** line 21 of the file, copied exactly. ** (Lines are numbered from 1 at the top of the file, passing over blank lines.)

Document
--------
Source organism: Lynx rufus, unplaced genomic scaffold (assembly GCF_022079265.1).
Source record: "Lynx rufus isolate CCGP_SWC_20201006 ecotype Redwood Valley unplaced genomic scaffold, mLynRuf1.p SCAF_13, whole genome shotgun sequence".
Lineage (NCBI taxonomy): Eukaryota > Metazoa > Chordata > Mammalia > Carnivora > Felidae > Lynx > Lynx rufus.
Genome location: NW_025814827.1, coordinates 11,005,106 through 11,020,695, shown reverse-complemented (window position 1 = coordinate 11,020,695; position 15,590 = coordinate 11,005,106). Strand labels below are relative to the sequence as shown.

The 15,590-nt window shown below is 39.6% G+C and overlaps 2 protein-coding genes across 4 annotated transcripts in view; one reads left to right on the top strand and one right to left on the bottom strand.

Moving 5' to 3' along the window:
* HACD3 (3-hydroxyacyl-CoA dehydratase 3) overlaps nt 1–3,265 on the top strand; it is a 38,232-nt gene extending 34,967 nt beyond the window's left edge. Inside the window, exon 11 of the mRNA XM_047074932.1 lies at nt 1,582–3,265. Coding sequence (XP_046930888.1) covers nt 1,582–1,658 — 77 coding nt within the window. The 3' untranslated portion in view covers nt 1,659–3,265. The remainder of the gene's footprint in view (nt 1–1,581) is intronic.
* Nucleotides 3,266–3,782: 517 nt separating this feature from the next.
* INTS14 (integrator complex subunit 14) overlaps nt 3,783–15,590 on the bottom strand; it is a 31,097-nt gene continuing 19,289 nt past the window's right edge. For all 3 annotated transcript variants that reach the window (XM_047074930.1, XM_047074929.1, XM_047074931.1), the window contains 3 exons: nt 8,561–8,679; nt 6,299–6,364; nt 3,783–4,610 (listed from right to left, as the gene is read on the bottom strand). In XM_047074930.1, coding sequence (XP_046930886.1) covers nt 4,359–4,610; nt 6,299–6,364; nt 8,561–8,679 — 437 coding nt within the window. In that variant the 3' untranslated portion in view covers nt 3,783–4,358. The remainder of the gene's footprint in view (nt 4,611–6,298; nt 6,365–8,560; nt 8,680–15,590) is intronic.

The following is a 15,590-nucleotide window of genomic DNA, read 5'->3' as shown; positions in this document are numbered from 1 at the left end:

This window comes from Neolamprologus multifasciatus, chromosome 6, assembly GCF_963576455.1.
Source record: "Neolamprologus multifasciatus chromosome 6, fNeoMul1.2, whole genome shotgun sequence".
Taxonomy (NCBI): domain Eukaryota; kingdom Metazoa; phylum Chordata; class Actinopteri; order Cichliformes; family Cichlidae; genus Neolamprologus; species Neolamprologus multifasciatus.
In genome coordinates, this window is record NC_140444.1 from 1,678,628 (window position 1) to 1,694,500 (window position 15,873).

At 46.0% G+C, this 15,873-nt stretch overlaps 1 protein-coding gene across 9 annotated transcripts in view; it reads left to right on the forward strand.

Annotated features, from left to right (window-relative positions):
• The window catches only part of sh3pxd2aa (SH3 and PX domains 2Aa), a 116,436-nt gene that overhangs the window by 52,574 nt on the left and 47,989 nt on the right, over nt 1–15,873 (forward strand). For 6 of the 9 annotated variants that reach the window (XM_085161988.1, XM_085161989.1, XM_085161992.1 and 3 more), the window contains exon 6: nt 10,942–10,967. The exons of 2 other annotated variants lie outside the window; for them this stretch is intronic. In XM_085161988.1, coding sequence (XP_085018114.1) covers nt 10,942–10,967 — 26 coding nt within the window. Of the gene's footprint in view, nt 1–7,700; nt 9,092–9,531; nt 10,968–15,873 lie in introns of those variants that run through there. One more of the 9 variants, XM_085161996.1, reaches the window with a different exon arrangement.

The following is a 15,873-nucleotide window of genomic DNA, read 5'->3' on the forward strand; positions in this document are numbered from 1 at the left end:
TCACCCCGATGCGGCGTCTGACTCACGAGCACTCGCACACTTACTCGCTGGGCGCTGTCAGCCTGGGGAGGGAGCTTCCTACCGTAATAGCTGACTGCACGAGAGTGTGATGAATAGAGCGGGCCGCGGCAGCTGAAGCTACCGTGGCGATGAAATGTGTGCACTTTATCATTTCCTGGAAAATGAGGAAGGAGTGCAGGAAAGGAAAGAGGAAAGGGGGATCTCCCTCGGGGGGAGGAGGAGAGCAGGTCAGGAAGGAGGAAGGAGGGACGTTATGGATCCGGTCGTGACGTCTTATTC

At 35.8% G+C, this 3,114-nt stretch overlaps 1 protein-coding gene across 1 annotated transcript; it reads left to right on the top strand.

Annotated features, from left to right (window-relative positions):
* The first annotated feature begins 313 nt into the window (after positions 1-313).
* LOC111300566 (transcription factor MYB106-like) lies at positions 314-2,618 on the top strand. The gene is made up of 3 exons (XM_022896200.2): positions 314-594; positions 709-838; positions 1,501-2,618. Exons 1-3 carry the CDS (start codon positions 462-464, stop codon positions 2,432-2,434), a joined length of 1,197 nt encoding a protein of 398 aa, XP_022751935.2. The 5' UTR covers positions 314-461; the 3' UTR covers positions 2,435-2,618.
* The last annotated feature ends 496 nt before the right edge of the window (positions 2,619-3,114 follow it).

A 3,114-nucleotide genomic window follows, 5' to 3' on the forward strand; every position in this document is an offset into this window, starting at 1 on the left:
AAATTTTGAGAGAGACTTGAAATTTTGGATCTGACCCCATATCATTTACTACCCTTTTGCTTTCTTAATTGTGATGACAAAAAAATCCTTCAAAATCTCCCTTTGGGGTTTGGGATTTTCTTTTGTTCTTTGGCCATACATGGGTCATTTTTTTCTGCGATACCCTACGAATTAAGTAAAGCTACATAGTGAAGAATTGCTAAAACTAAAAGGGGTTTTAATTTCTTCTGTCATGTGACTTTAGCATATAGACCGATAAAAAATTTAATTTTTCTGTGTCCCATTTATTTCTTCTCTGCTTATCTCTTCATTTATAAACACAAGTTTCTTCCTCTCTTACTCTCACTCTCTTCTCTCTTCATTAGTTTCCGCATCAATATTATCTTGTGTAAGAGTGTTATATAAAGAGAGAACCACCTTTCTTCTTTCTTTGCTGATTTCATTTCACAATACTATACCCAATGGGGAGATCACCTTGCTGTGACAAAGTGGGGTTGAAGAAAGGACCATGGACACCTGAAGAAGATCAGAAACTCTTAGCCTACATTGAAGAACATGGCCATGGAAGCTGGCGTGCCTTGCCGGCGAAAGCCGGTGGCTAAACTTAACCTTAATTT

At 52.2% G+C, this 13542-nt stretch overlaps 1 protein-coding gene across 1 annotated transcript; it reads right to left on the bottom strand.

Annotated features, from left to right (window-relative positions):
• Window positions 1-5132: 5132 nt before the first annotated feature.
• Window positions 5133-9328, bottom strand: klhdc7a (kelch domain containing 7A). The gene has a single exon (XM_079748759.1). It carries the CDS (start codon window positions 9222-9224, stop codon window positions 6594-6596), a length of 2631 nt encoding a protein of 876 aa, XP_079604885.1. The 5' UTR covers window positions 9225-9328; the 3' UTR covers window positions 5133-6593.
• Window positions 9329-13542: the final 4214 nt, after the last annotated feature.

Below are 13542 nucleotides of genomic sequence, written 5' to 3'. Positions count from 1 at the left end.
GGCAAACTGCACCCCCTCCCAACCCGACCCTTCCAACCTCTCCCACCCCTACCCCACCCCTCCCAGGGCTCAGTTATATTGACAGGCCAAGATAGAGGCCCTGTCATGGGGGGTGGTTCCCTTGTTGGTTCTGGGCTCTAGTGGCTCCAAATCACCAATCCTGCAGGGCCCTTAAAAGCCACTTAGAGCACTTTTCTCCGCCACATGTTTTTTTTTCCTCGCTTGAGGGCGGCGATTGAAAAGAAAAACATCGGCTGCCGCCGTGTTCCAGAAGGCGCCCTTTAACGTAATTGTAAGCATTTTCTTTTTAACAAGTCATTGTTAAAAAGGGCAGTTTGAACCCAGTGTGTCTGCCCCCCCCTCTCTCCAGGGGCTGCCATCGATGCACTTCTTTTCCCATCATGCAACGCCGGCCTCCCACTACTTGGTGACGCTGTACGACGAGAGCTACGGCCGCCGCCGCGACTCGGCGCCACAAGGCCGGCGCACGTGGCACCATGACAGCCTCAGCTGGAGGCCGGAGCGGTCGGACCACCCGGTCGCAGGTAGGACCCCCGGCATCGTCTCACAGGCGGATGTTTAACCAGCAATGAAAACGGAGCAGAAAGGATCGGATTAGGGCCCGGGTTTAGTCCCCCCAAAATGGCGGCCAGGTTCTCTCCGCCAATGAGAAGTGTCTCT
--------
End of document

Annotated features, from left to right (window-relative positions):